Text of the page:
The holistic ecological approach to talent development in sport highlights the central role of the overall environment as it affects a prospective elite athlete. This paper examines a flat-water kayak environment in Norway with a history of successfully producing top-level senior athletes from among its juniors. Principal methods of data collection include interviews, participant observations of daily life in the environment and analysis of documents. The environment was centered around the relationship between prospects and a community of elite athletes, officially organized as a school team but helping the athletes to focus on their sport goals, teaching the athletes to be autonomous and responsible for their own training, and perceived as very integrated due to a strong and cohesive organizational culture. We argue that the holistic ecological approach opens new venues in talent development research and holds the potential to change how sport psychology practitioners work with prospective elite athletes.
Career Assistance to a Team in Crisis-Transition: An Intervention Case Study in Swedish Elite Handball
Johan Ekengren, Natalia Stambulova, Urban Johnson, Andreas Ivarsson, and Robert J. Schinke
In this paper, the authors share how a career assistance program was developed, implemented, and evaluated with a Swedish elite handball team. Within this case study, the initial version of the career assistance program’s content was created based on the career-long psychological support services in a Swedish handball framework and the first author’s applied experiences. During implementation, the head coach was terminated unexpectedly, and the team appeared in a crisis. This transitional situation led to modification of the career assistance program to help the players cope with changes. Eighteen players took part in eight workshops dealing with various aspects of their sport and nonsport life (e.g., performance, training, lifestyle, recovery, and future planning) with crisis-related issues (e.g., coping with uncertainty) incorporated. Mixed-methods evaluation revealed the players’ perceived increase in personal resources (awareness and skills) and decrease in stress and fatigue. Reflections on working in applied sport psychology from a holistic perspective in a dynamic real-life setting are provided.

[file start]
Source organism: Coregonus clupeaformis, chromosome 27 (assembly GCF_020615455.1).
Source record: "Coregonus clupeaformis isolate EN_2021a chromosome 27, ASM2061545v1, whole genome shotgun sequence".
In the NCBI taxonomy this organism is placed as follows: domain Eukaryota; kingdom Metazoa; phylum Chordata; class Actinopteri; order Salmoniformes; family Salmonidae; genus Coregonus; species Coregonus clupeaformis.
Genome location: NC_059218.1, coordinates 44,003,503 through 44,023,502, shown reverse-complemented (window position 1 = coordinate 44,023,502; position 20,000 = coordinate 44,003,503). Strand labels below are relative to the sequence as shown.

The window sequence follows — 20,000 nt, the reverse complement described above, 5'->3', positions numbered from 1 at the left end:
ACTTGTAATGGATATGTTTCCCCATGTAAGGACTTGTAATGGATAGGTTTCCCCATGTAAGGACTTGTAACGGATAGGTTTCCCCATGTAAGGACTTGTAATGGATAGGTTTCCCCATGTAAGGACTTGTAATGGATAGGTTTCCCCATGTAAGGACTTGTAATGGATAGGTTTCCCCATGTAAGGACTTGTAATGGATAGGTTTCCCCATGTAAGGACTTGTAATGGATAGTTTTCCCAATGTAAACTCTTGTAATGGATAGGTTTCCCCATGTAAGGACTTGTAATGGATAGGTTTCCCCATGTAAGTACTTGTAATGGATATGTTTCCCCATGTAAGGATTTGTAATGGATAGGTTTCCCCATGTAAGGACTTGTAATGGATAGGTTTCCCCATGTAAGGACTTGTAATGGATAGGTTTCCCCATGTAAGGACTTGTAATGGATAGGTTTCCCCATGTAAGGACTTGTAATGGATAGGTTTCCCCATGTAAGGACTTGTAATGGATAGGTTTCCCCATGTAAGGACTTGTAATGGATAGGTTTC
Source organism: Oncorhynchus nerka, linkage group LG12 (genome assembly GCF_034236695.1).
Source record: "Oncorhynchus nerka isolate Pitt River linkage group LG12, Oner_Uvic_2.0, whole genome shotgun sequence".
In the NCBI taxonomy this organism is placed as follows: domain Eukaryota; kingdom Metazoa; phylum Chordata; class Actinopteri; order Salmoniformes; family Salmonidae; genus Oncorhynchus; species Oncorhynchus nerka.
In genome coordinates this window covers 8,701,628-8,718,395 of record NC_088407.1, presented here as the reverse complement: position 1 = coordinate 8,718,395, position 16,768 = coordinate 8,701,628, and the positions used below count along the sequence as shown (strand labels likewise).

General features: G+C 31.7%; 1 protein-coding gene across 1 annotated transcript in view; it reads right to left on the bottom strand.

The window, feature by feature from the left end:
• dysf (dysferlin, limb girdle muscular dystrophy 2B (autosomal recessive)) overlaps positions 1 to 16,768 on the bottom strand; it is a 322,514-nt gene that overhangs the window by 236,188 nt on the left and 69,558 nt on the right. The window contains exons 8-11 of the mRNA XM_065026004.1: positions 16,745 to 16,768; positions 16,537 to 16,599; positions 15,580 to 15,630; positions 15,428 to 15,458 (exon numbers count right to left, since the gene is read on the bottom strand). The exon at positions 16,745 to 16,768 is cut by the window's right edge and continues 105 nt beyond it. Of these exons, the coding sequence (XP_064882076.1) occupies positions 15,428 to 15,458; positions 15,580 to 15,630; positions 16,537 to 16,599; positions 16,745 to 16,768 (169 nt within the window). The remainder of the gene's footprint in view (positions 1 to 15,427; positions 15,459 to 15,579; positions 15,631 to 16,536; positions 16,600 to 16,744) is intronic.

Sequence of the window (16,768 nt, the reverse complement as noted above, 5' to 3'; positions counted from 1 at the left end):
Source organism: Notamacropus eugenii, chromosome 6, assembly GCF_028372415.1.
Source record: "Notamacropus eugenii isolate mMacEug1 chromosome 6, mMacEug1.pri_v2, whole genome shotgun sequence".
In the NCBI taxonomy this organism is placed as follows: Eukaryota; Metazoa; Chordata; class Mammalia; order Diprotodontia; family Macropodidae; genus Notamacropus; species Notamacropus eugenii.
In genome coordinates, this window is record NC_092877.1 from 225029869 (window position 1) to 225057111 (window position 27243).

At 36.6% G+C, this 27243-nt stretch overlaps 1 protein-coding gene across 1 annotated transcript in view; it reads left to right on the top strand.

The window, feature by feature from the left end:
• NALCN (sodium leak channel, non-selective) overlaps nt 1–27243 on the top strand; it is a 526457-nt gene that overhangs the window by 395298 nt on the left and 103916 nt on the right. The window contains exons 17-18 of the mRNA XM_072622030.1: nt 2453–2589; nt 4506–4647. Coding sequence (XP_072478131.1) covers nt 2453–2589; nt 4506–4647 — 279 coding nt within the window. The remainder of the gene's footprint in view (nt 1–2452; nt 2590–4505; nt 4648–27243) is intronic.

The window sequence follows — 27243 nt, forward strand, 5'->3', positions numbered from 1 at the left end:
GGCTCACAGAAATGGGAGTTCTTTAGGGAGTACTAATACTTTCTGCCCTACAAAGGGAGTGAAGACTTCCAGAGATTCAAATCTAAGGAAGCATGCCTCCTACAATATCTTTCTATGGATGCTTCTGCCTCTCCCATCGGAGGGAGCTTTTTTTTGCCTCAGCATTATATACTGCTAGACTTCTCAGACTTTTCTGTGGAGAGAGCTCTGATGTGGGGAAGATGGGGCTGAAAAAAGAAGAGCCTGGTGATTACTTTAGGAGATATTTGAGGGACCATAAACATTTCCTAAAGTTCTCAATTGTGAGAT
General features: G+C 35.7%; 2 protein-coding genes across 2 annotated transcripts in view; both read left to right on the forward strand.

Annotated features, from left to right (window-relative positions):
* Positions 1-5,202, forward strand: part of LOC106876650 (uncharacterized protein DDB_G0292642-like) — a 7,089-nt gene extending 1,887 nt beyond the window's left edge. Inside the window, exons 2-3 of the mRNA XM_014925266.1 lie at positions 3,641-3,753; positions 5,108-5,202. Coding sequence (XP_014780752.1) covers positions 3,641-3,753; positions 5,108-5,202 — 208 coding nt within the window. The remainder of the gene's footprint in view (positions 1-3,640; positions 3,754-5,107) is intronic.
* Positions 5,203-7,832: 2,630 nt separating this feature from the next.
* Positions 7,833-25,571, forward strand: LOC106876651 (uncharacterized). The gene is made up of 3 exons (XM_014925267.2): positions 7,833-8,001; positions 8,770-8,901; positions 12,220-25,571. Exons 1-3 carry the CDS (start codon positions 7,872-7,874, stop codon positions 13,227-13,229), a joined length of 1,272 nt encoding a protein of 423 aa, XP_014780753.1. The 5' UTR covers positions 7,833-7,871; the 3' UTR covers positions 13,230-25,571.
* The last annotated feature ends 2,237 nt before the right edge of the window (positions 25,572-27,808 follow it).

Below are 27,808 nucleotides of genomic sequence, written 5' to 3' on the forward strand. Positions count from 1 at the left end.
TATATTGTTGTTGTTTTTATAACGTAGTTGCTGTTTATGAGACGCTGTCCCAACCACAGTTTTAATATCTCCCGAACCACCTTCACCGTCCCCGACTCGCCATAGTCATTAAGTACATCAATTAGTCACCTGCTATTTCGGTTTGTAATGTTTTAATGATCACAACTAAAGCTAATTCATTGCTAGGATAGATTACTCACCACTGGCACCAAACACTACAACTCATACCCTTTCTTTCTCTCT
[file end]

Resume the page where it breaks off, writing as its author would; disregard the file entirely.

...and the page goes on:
“Knowing That This Is My Place Is Very Positive”: The Case of a Swedish Table Tennis Club
Michaela Elisabeth Karlsson, Natalia B. Stambulova, and Kristoffer Henriksen
This case study is guided by the holistic ecological approach and aimed at (a) providing a holistic description of an athletic talent development environment using a table tennis club in Sweden as a case study and (b) examining the factors perceived as influential to the effectiveness of the club’s talent development. The holistic ecological approach’s two working models informed the data collection (through interviews, observation, and analysis of documents) and were subsequently transformed into empirical models, acting as a summary of the case. Findings revealed that the environment’s success in talent development can be seen as an outcome of the following key features: (a) flexible and supportive training groups, (b) opportunities to learn from senior elite athletes, (c) support through the club and sport-friendly schools, (d) support of the development of psychosocial skills, (e) regular and intensive training, (f) focus on long-term development and athletes as whole persons, (g) strong and coherent organizational culture centered around the basic assumption, “we are a community of committed members,” and (h) integrated efforts among the club and sport-friendly schools to support athletes’ development. This case study can inform other athletic talent development environments on how to optimize talent development processes.